The speed of current climate change is higher than in the past, making it more difficult for species to adapt; for this reason it is expected that global warming will be a very important element in the increasing extinction rate of living species.

In many regions of the planet, changes in rainfall, snowfall or the consistency of alpine glaciers are causing changes to the hydrological systems, impacting on the quality and quantity of water resources. Glaciers have shrunk across almost the entire planet while the seasonal summer decline of Arctic sea ice is increasing.

For human societies, the impact of climate change generally worsens existing critical situations (poverty, lack of food, poor land management, migration due to wars, etc.), affecting the poorest and most vulnerable people in particular.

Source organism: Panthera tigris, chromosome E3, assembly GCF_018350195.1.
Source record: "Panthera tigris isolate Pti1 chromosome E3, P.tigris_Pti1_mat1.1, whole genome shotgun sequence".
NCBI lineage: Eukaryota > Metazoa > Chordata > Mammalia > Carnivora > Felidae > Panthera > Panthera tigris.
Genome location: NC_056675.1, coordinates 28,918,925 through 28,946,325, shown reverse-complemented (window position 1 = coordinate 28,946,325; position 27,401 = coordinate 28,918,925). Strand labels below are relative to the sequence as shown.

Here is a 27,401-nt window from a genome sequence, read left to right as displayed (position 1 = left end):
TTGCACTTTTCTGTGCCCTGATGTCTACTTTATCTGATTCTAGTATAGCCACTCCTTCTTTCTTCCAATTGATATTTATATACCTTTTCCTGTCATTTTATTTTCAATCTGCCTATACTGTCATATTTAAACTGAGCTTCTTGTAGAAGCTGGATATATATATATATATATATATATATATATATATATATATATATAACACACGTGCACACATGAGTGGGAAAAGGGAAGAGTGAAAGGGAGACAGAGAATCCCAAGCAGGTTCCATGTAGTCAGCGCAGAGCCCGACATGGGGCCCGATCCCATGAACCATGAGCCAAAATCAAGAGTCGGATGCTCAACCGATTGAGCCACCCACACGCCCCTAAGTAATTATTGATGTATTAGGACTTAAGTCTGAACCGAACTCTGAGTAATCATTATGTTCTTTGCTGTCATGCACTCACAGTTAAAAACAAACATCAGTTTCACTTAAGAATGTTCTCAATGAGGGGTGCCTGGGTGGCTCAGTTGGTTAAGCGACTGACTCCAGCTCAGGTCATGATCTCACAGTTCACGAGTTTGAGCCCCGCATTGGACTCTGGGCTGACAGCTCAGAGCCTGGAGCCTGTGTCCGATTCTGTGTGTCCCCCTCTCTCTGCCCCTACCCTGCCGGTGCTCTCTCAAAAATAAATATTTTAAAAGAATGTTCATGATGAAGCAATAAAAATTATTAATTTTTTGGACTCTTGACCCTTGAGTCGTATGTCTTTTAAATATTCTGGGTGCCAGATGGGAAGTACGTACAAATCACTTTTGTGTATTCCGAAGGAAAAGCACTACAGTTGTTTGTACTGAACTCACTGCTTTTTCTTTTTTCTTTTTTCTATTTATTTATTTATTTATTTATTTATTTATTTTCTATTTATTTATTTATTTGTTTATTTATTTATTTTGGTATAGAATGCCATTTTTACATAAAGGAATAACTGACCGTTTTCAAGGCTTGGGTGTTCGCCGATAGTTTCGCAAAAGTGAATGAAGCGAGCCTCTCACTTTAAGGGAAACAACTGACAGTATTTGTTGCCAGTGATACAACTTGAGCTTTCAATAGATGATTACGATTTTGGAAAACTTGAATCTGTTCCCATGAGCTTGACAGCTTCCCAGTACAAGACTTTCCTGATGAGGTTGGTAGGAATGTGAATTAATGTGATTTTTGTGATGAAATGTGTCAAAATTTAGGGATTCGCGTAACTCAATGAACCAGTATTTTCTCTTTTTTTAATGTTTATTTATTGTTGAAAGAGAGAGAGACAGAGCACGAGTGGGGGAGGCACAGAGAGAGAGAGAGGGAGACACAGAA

Specifically, extreme events such as heat waves, droughts and storms have already shown a direct impact on living conditions, through floods, forest fires, the decrease in agricultural yields and the destruction of housing and infrastructure.

However, other more indirect consequences include rising food prices and migration. Further global warming increases the likelihood of severe, widespread and irreversible effects. Given the officially acknowledged increase in global temperature (on average approximately 1°C higher than pre-industrial levels) other consequences are inevitable, with the temperature predicted to rise by an additional degree in the medium term, i.e. over the next few decades.